Thailand Vacation, Part Two: Bangkok               June 2006

After our short delay in Osaka, we were finally off to our original destination of Bangkok.

The six hour flight to Bangkok involved 2 poorly movies, a program on meerkats, and some strange
colorful Japanese treats that looked better than they tasted.

We splurged on our room in Bangkok, staying at the was the sort of place that would be well
out of our price range over here, but the dollar stretches much further in over there.  It was a very modern
affair, all shiny and fancy and flatscreened and modern.  It was also a little off the beaten path, which
would probably bug some folks but I was glad we weren't staying in the center of the beehive - especially
given how cheap the transit was.

The bathroom was amazing.  And interestingly enough, it featured a large window that allowed you to
see into and out of the bathroom.  

The joint also had a rooftop pool we got into nearly every day.  Did I mention how damn hot it was there?
Well, it was damn hot, and very humid.  Any opportuinty to cool off was a godsend.

This was the super-fancy back partof the hotel that was all based around tradition Thai housing.  It was
totally gorgeous.

The ubiquitous tuk-tuk of Thailand.  They don't have pigeons over there, but they have a lot of these.  
They come in any number of fanciful colors, and while riding in one is part of the experience of going
to Thailand the taxis are just as cheap and you won't develop black lung from all of the exhaust you

On our first tourist outing, we took the river taxi up to the Grand Palace and Wat Pho.  As you can see, the
water was a crystal blue color, with dolphins leaping in the wake of the boat.  IT was a sight to behold.

One thing you should know about Thailand - they really, really, REALLY like their king.  Signs, posters,
shrines, commemorative shirts, even the sides of skyscrapers covered with his likeness.  It was the
60th anniversary of him being kinged, so maybe a lot of it was because of that, or maybe it's like that
all the time.  Some of the photos they chose to display of the guy were hilarious.  

This is the reclining buddha at Wat Pho.  It is very shiny.

And also freakin' huge.  

This is the bottom of the buddha's feet, inlaid with all of these complicated mother-of-pearl designs.

Some of the outlying structures that surround Wat Pho.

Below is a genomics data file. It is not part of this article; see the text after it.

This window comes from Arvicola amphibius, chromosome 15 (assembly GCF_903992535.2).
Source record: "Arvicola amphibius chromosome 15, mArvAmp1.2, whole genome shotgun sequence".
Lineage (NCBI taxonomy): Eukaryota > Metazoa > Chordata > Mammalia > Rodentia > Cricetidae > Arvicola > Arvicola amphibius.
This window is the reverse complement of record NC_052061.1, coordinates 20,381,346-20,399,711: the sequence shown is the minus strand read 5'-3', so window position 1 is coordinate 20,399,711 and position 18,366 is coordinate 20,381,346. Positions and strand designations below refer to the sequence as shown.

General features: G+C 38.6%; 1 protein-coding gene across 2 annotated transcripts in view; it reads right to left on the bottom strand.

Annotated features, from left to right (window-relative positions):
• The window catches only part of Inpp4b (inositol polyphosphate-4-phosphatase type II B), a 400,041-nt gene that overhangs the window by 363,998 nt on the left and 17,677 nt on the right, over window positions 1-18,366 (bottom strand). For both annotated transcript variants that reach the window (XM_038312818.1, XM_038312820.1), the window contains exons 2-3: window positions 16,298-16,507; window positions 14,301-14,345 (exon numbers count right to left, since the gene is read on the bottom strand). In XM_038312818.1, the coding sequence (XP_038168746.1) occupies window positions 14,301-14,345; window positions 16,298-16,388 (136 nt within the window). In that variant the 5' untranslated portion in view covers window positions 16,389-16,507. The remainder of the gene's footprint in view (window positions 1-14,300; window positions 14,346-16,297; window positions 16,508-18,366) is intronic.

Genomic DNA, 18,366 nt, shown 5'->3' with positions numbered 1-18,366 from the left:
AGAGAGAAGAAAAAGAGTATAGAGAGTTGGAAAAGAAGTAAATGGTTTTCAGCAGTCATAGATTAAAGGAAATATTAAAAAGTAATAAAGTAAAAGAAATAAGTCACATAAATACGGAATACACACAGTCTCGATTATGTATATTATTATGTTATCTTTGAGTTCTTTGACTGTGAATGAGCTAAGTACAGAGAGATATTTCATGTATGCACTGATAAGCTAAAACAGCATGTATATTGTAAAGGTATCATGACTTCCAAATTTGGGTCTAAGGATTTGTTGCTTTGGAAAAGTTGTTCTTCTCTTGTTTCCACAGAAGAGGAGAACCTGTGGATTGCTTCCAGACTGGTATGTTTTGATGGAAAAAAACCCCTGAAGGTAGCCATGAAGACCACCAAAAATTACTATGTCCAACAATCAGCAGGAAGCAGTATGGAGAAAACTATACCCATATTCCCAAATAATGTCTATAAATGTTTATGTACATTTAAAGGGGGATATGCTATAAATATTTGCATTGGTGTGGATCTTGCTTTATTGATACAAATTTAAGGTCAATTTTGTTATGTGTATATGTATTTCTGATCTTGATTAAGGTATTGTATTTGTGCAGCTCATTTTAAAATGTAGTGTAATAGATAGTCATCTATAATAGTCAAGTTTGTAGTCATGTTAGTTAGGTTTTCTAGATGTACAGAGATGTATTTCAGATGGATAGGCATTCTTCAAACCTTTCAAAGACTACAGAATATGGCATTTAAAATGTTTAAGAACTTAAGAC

More of those structures.  The level of detail on these buildings is verifiably insane, and there are so so
many of them.  I cannot even imagine the time and manpower it took to construct them.  

We then took a quick ride down the road to the Grand Palace, the former residence of the king.  It was
even more extravegant than Wat Pho.

Because of the wonders of the camera, you cannot properly enjoy just how sweaty I am in this photo.  

Some details of the buildings inside of the Grand Palace.  Seriously, the whole place looks just
like this with the ornate detail.  It is truly mind-boggling.

Of course, to protect your ornately-decorated buildings, you need a golden dragon monkey dude to
protect it.  They really like crazy guard statues over there.  

I have no idea what this fancy building is called.  Grand Palace joint #3214.

And here is the obligatory "I'm standing in front of the place to prove I was there" tourist shot
of Chelsea.  

On a totally unrelated note, this is an old fort that is near the Khaosan road area, a hectic place that
seems to attract the budget backpacking crowd.  You can't really go in the fort or anything, but it looks
cool from the outside (at least I thought so, Chelsea seemed rather bored with the whole matter).

This is the only documentation of our home-away-from-home while we were in Thailand - The Pizza
Company.  I'm about as far as you can get from being a food tourist, I'm happy eating chain pizza and
sundae's from Swensens (the other joint we spent a lot of time at).  Luckily for me, Chelsea is an easy
going gal and goes along with my picky eating habits.

Other than the tuk-tuks, the other extremely common site in Thailand is scooters.  They don't all
have giant wreathes on the back of them (but they do generally have anywhere from 2 to 5
people on them though)

The other major activity to be done in Bangkok is shopping.  Everywhere you turn, there is a knock-off
version of just about any item you could ever possibly want to buy.  Sometimes its found in stalls on the
streets, other times you find it in giant multi-floored malls.  A lot of it was the typical crap you would
expect in such places, but both of us were surprised at all the hip shit they had, and how "with-it" a lot of
the kids seemed to be.  

Our final notable stop in Bangkok was Jim Thompson's House.  To be perfectly honest,
I wasn't terribly excited to visit this the write-ups it just didn't sound very interesting.  
But it turned out to be quite cool - traditional Thai houses with a western twist, plenty of neat
historical artifacts, and beautifully landscaped grounds.  Plus, giant koi!  Seriously, those two
ghost koi were the biggest friggin' goldfish I've ever seen in my life.